The comparison of TROPOMI to MAX-DOAS tropospheric NO2 column data reveals an improvement in both the bias and the dispersion. The former improves from a median difference over all co-located pairs of −1.4 Pmolec cm−2 (or about −32 % and similar to the bias reported in Verhoelst et al., 2021) for the OFFL to −0.9 Pmolec cm−2 (−23 %) for the DDS data. The dispersion of the difference improves from 3.3 to 2.4 Pmolec cm−2. Figure 16a demonstrates that the linear regression also improves somewhat, with a slight increase in the slope, as expected from the improvement in the derived (multiplicative) bias.
Looking at the change in bias at each individual station (Fig. 16b), the DDS data show lower biases than the OFFL data at all but 2 of the 16 stations. However, results at these two outlying sites cannot be considered meaningful: they represent relatively clean background conditions with small tropospheric column values, with already very small biases in the OFFL data. It is interesting to note that the improvement does not scale with the tropospheric column value: the most polluted site does not benefit from a larger improvement.
5.3 Total column
Similar to the tropospheric column validation, the comparison of TROPOMI to PGN total column NO2 data reveals an improvement in both the bias and the dispersion. The former improves from a median difference over all co-located pairs of −0.8 Pmolec cm−2 (or about −12 %) for the OFFL data to −0.3 Pmolec cm−2 (−5 %) for the DDS data. The difference dispersion improves slightly from 2.5 to 2.3 Pmolec cm−2.
Figure 17a shows that the linear regression also improves somewhat, with a clear increase in the slope, as expected from the improvement in the derived (multiplicative) bias.
Looking at the bias per station (Fig. 17b), the situation is more complex to describe than for the tropospheric column. At relatively clean sites with small tropospheric column values, for which the OFFL data already presented slight positive biases with regard to the PGN measurements, the increased columns in the DDS data lead to even larger positive biases. The increased DDS total columns improve the bias only of those sites for which the OFFL data underestimated the PGN columns. This is also broadly true for the right-hand half of the graph, i.e. for sites with larger total columns due to a significant tropospheric contribution, in line with the findings for the MAX-DOAS comparisons (where the network is heavily biased towards sites with significant tropospheric columns).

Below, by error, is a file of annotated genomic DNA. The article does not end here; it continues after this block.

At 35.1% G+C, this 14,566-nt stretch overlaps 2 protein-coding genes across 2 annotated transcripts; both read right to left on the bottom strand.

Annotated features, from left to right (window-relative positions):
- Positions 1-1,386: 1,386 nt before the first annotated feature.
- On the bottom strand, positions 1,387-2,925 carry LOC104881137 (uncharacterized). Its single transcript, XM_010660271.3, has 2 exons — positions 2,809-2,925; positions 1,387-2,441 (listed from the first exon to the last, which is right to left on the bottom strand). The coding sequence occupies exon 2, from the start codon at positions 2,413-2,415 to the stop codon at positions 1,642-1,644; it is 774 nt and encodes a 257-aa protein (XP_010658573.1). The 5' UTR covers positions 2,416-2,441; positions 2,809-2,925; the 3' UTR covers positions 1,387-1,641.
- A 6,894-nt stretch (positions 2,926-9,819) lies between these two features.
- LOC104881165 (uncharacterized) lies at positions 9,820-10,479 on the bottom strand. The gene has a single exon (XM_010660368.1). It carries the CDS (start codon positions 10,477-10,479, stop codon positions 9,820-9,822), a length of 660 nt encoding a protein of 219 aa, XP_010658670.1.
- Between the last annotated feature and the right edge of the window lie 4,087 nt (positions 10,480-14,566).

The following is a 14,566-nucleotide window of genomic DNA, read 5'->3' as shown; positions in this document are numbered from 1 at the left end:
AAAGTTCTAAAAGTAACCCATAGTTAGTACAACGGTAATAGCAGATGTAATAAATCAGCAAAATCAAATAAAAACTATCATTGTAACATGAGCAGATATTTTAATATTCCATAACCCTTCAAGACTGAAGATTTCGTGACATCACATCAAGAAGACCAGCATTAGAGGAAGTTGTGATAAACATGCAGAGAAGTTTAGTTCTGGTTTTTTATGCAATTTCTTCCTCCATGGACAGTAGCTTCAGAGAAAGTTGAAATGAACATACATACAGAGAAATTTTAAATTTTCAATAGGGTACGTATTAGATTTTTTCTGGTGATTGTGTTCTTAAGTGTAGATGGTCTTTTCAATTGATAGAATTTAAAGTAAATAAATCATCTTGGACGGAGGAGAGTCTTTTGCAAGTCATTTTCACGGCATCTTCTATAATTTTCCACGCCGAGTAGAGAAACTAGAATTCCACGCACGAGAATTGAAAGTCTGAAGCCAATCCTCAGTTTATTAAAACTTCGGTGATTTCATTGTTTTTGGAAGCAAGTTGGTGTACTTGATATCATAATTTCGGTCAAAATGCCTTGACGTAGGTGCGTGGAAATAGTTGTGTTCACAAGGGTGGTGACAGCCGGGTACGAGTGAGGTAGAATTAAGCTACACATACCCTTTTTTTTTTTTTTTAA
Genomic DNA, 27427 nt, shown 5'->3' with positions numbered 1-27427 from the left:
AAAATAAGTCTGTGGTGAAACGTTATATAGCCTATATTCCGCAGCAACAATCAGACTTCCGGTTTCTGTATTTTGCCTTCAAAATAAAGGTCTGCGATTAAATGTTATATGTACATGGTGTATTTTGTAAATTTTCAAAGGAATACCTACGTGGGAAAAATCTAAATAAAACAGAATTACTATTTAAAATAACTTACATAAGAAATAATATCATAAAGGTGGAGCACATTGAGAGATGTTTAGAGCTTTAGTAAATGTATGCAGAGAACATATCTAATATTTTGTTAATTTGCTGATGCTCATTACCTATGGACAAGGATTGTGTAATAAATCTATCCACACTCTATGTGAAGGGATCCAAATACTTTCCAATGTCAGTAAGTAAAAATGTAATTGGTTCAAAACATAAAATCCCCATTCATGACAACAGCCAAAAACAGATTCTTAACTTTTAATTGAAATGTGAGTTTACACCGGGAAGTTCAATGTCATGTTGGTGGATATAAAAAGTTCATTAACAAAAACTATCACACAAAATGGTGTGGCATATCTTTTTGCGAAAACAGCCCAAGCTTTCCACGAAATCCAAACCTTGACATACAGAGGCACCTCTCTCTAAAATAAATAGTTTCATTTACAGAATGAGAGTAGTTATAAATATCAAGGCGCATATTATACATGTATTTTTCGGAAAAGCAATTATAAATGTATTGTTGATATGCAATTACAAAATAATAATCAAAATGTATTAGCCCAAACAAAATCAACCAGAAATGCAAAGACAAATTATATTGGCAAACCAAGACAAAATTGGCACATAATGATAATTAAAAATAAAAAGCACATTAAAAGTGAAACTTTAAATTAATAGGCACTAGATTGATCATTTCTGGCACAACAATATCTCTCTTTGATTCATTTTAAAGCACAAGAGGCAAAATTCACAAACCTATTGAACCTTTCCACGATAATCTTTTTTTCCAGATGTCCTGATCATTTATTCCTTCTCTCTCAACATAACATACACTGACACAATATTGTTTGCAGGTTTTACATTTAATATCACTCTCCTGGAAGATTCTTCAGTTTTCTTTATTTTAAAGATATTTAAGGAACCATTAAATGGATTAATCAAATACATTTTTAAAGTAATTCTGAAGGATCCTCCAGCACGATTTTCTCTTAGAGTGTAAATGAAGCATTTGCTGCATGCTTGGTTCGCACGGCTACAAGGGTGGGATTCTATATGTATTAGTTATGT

5.4 Validation summary and discussion
In summary, ground-based validation of the updated DDS NO2 vertical column data, in comparison to the validation of the corresponding operational OFFL data, confirms the improvement (reduction) in the bias of the stratospheric column expected from the increase in the stratospheric column observed in the DDS data. Results presented here are consistent with what was found by Dimitropoulou et al. (2022) in a recent study.
For the tropospheric and total NO2 columns, the dispersion is lower with the DDS data, but whether the bias improves depends on the range of tropospheric column values: at sites with large tropospheric columns, affected by strong negative biases in the OFFL data, the increased tropospheric (and total) columns imply a clear improvement. At clean background sites, however, the increased columns of the DDS data actually worsen the already positive bias of the OFFL data, a finding which is somewhat at odds with the ZSL-DOAS comparisons for the stratospheric columns, where an originally negative bias is reduced. This apparent inconsistency between direct-Sun and zenith-sky measurements was already observed in Verhoelst et al. (2021) and work is ongoing to elucidate and address this, including a reprocessing of the PGN data (upcoming v1.8) with more appropriate absorption cross sections for clean sites where the total column resides mostly in the stratosphere.
Note that the two most polluted measurement sites, which show in the tropospheric (Fig. 16b: Vallejo) and total (Fig. 17b: Unam) column bias a behaviour very different from the other polluted sites, are both located on the Mexican plateau, a situation very different from the other measurement sites.
6.1 O2–O2 cloud data retrieval
Processor version v2.2, used for DDS-3 and operational since 1 July 2021, includes in the NO2 processing chain an implementation of the O2–O2 cloud data retrieval algorithm used for OMI and described by Veefkind et al. (2016), which is based on a DOAS SCD retrieval of the absorption feature of the O2–O2 collision complex in the wavelength window [460:490] nm. The results of this cloud retrieval are included in the standard NO2 data file but are not further used yet: they are still under evaluation for fine-tuning the algorithm settings.